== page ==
As federal wildlife managers reported Mexican wolf populations continued to grow in southern New Mexico last year, environmental groups criticized government agencies they say had so far allowed the species to approach extinction.
The United States Fish and Wildlife Service (FWS) released its latest population count for 2021 on Wednesday, finding that New Mexico and Arizona’s population increased 5% to a total of 196 wolves.
The FWS found 112 wolves in New Mexico and 84 in Arizona, compared to a total of 186 found in 2020.
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About 13%, 25 wolves, are believed to have died throughout the year, records show.
State and national environmental groups argued that this rate of growth was slower than in previous years and that the federal government should do more to prevent the wolf, known locally in Spanish as the lobo, from becoming extinct.
“The disappointing lack of meaningful growth is a sign that this recovery paradigm isn’t working,” said Chris Smith, southwestern wildlife advocate for WildEarth Guardians. “Lobos need better protection and more space to roam and recover. US Fish and Wildlife continues to flout science and bow to political pressure.
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But Brady McGee, wolf recovery coordinator with the FWS, touted the wolf’s continued recovery, pointing to positive annual growth in recent years.
The agency explained that the animal’s growth rate had declined in the past year as fewer young were available to be released into the wild.
“We are pleased to see that the wild Mexican wolf population continues to grow year after year,” McGee said. “The Service and our partners remain focused on recovery by improving the genetic health of the wild population and reducing threats, while working to minimize conflict with livestock.”
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The FWS also reported that at least 45 packs, groups of two or more wolves that maintain an established territory, were documented as of the end of last year, including 28 in New Mexico and 17 in Arizona.
At least 144 puppies were born in 2021, according to the report, of which 56 – or 38% – survived until the end of the year.
About half of the cubs survive an average of one year, the report says.
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Twenty-five breeding pairs, 13 in New Mexico and 12 in Arizona, were reported by the FWS last year, up from 20 in 2020.
Federal managers had 92 wolves, or about 47% of the total population, fitted with radio collars that use satellites to track their movements.
Last year, the FWS reported that it placed 22 captive-born wolves in the seven wild dens through “cross-fostering” and worked with Mexican officials to release four adult wolves to that country.
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Sandy Bahr of the Grand Canyon Chapter of the Sierra Club said the work of the FWS was insufficient to protect the wolf, pointing to the slowing rate of population growth and calling on the agency to begin introducing fully bonded packs to ensure greater survival.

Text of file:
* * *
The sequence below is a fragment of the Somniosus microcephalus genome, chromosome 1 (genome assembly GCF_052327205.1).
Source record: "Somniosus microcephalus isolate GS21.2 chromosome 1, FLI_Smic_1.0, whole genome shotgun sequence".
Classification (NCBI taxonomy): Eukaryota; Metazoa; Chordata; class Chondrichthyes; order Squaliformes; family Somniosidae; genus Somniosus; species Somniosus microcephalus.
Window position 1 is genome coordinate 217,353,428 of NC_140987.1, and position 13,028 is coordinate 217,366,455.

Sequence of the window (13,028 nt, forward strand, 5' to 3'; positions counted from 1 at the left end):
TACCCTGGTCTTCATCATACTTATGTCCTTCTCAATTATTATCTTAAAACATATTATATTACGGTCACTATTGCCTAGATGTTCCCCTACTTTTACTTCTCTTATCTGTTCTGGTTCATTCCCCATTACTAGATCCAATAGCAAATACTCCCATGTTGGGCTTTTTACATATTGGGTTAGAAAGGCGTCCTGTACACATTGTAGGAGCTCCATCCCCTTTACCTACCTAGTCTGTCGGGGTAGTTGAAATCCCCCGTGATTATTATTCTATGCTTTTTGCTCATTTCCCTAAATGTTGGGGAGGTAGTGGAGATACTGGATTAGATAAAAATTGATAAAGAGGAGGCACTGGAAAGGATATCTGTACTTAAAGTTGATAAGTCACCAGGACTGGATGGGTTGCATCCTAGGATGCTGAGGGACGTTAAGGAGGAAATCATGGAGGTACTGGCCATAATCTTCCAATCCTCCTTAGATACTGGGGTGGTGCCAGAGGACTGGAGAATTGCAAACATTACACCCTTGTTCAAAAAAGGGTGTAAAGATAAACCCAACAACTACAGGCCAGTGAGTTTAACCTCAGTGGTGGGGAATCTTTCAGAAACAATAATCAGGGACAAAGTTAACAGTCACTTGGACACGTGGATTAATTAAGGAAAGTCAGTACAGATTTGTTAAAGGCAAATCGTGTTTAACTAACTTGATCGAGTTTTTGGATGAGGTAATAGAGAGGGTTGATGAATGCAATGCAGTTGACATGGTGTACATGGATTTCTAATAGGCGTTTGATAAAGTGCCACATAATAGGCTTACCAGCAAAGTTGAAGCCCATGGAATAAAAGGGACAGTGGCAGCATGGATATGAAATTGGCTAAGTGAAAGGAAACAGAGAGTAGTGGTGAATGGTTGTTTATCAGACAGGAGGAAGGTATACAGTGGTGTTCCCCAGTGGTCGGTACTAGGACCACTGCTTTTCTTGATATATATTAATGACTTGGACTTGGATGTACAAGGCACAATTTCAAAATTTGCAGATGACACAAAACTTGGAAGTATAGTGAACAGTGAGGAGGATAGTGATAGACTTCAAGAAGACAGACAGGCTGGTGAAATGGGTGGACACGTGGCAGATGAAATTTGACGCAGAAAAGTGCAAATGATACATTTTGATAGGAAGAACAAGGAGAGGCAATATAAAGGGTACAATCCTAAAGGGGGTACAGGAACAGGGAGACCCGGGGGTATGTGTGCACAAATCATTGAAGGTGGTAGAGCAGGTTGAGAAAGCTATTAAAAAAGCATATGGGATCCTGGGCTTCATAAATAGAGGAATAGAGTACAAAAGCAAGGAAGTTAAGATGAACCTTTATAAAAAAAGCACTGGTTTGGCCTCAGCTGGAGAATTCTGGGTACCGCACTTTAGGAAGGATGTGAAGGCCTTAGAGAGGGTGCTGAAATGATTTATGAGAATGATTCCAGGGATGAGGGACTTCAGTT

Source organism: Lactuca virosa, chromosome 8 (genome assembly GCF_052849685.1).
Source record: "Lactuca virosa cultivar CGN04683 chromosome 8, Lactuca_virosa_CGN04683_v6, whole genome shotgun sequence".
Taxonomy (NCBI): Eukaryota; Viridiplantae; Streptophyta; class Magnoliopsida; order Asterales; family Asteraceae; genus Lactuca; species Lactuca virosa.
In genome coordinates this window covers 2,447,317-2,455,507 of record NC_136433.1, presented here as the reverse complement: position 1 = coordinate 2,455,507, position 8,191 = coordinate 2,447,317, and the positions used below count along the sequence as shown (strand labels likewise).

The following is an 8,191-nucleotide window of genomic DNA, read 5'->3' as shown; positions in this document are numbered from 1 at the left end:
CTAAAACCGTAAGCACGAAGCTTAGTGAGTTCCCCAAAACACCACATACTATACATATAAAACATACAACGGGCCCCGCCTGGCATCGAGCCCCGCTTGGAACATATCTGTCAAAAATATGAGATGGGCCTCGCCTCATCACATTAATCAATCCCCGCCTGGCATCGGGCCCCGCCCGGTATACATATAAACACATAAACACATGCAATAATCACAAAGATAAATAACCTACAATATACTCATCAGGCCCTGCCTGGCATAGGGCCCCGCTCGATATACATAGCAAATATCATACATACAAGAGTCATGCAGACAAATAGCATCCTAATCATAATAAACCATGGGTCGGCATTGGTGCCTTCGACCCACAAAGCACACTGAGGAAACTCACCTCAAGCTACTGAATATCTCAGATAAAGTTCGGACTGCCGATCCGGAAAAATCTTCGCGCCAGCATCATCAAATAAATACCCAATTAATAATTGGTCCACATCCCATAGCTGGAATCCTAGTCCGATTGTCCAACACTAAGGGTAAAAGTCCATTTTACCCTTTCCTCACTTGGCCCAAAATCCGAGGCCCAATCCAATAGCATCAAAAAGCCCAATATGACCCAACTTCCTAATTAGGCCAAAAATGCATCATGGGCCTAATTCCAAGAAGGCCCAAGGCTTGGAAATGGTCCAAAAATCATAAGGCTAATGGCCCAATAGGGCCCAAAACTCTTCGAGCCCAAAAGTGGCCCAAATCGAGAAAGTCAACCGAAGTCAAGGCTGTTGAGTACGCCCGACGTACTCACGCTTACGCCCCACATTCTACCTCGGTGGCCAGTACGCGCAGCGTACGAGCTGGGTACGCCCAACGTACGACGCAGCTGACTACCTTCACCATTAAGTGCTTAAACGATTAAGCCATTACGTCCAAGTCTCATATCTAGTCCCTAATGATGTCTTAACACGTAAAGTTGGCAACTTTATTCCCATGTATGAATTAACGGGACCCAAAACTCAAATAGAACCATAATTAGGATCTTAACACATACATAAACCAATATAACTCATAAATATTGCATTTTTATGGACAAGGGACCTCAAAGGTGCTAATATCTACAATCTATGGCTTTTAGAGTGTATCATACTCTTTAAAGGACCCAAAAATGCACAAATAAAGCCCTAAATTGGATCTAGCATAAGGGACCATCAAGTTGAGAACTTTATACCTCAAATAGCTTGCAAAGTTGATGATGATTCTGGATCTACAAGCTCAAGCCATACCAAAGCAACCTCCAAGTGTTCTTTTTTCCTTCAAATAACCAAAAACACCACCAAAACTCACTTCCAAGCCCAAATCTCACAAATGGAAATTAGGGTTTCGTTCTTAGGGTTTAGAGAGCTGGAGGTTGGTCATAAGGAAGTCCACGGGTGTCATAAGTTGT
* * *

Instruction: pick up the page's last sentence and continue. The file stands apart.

“They must immediately implement plans to release well-bonded packs instead of relying on cross-pup adoption to recover this highly endangered wolf population,” Bahr said. “We need more wild wolves in more places in the Southwest to ensure their sustainable recovery.”
Michael Robinson of the Silver City-based Center for Biological Diversity said cross-adoption leads to less genetic diversity, which he says is linked to higher mortality rates.
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“It is disturbing that so little is known about why Mexican wolf population growth is slowing,” he said. “I fear the high pup mortality is part of the problem. Rather than putting puppies in unrelated wolf dens, moms, dads, and puppies should all start a new life in the wild together.
The Center also pointed to the threat of unlawful killings by landowners, primarily in the agricultural industry in southwestern New Mexico.
In the early 20th century, the US government began killing wolves to support farmers and ranchers, a practice that ended when protections were enacted in 1973 when the Endangered Species Act was enacted. and that the wolf was listed as endangered in 1976.
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Robinson pointed to a 2021 federal court order resulting from a lawsuit filed by the Center against the Department of the Interior that called on the FWS to come up with a plan to prevent such killings.
“Even if wolves show courage, determination and intelligence, that may not be enough to save them,” he said. “I fear that without a more serious federal commitment to science-based management, wolf numbers will stagnate and genetic problems will multiply.”
New Mexico Rep. Rebecca Dow of Truth or Consequences, also a Republican gubernatorial candidate in the 2022 election, criticized the FWS for its “mismanagement” of wolf populations resulting in the death of local livestock.
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She said the federal government should prevent wolves from interacting with area cattle herds and compensate ranchers for any lost wolf attacks.
“Ranching is a way of life in our district and the release of these wolves without proper management takes away our community’s right to earn a living,” Dow said in a statement.
“The federal government must take responsibility and allow non-lethal and humane relocation of problematic wolves. Additionally, these ranchers deserve compensation for their loss of livestock.”
“Here in the stand there aren’t many options for earning a living, and the people who choose to ranch work extremely hard to support themselves and the agricultural economy.”